The IB Standard and Higher Level courses are based upon the study and investigation of key events and developments in global history. Both SL and HL historians will sit Paper 1 and Paper 2, and complete a piece of coursework. In addition, HL historians sit an additional Paper 3. The precise topics students will study for the examined Papers will depend on the specialty of their teacher. Below is an outline of the options from which teachers will choose:
Paper 1: one of either ‘Military leaders’ (Genghis Khan; Richard I of England), ‘Conquest and its impact’ (Spain 1482-92; Mexico & Peru, 1519-51), or ‘Rights and protest’ (USA 1954-65; South Africa, 1948-64).
Paper 2 (World History Topics): two from ‘Early Modern States’ (1450-1789); Causes and effects of Early Modern Wars (1500-1750); ‘Origins, development and impact of industrialization’ (1750–2005); ‘Independence movements ‘(1800–2000); ‘Evolution and development of democratic states’ (1848–2000); ‘Authoritarian states’ (20th century); ‘Causes and effects of 20th-century wars’; ‘The Cold War: Superpower tensions and rivalries’ (20th century).
Paper 3 (Higher Level only): the teacher will choose one world region (Africa & the Middle East; the Americas; Asia & Oceania; Europe), and will cover three areas for the exam within a time period of 1750 to 2005.
Both courses also include an independently researched essay on a topic of the student’s choice that will be internally assessed. It is expected that 20 hours will be spent on this.
- Paper 1: 1 hour source based paper. 30% of the total marks
- Paper 2: 1.5 hour long essay based paper. 45% of the total marks.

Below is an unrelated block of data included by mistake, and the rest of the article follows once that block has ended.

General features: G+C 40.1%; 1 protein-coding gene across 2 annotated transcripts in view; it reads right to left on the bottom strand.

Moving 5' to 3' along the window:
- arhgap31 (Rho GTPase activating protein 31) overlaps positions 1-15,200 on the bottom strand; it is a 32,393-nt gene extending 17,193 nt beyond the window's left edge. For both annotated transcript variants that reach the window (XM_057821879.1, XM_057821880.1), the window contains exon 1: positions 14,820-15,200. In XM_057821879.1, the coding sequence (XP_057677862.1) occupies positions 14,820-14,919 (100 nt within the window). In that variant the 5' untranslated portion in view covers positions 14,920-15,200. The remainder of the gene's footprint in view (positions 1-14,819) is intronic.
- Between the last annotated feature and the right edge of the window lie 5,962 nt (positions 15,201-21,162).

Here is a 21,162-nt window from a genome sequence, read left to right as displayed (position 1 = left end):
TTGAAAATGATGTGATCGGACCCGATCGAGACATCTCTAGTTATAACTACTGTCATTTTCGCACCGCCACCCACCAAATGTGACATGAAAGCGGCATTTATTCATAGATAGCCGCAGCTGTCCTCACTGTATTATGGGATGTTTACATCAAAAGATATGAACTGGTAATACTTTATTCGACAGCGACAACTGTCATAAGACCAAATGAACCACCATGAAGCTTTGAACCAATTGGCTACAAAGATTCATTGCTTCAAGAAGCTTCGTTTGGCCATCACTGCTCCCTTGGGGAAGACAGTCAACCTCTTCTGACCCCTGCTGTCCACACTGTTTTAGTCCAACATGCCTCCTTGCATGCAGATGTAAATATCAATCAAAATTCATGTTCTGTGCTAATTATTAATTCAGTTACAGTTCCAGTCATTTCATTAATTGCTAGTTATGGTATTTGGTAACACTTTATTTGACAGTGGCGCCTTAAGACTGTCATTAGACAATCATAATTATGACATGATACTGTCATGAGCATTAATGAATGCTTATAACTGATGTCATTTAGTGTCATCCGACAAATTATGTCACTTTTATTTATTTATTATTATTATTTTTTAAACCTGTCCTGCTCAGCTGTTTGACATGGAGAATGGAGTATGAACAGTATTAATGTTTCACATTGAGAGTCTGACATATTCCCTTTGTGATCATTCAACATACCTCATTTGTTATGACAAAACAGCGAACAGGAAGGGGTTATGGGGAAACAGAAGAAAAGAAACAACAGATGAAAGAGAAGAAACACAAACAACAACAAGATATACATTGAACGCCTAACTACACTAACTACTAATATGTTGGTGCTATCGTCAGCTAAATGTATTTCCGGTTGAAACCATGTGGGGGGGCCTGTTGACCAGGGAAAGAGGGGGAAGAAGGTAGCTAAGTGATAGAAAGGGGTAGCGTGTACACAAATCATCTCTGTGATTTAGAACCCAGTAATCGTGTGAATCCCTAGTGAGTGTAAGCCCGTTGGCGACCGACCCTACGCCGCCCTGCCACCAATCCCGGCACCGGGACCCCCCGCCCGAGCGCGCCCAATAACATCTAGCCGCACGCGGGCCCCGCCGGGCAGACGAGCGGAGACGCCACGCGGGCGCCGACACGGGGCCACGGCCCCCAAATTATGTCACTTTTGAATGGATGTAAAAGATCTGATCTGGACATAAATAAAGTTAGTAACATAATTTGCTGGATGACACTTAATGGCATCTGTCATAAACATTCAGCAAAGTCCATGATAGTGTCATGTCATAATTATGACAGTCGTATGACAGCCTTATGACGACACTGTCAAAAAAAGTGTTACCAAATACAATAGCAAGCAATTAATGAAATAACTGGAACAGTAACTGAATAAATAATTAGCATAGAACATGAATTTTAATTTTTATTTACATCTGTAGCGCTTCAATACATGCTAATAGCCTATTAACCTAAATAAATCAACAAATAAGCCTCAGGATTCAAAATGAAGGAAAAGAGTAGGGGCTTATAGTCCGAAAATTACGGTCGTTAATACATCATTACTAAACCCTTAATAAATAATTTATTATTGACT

- Historical Investigation: 20 hours of research. 25% of the total marks.
- Paper 1: 1 hour source based paper. 20% of the total marks
- Paper 2: 1.5 hour long essay based paper. 25% of the total marks.
- Paper 3: 2.5 hour long essay based paper. 35% of the total marks.
- Historical Investigation: 20 hours of research. 20% of the total marks.
Pupils must have attained at least a grade 7 in GCSE/iGCSE History as IB requires particular historical skills that will have developed over the previous two years. Pupils who achieve below these grades in the 5th Form are not encouraged to take the course given how demanding the essay skills and research components are. A love of reading is essential. In certain circumstances it may be possible for someone without a History qualification to take IB History as long as they have attained at least a grade 8 in English or another suitable humanities subject. Such cases are decided on an individual basis after discussion with the Head of Department. This subject requires a genuine interest in, and enthusiasm for, the past, together with a willingness to work consistently hard throughout the two year course. The ability to work independently of close supervision at times and to read widely into the subject will be vital. Successful IB pupils will be well organised and willing to push themselves hard.
History is useful preparation for almost any non-science subject at university. It complements subjects such as Politics, Geography, Languages, English, Philosophy and Economics at IB as it offers a range of skills that help to raise your analytical abilities. And as for careers? Read this…..
History may be bunk, but its graduates are the future of UK plc, according to research that reveals that the subject turns out more directors of top companies than any other.
Professor David Nicholls, head of history at Manchester Metropolitan University, said: “With a history degree you can aspire to be prime minister, a press baron, overlord of the BBC, famous lawyer, Archbishop of Canterbury, diplomat, Oxbridge vice-chancellor, famous comedian, business multimillionaire or celebrated pop musician. … Not only do history graduates enter a wide range of careers, many rise to the top.” Source: Alison Utley, The Times Higher Education Supplement, No.1564 (15 November 2002), p. 1.
History lends itself to a very wide variety of careers and historians are always in demand as a consequence of the skills they have acquired during their studies. Other than explicitly academic careers, historians can be found in almost all areas of the employment market and particularly so in law, journalism and the professions.
Contact for further information
Mr BP Lewsley: email@example.com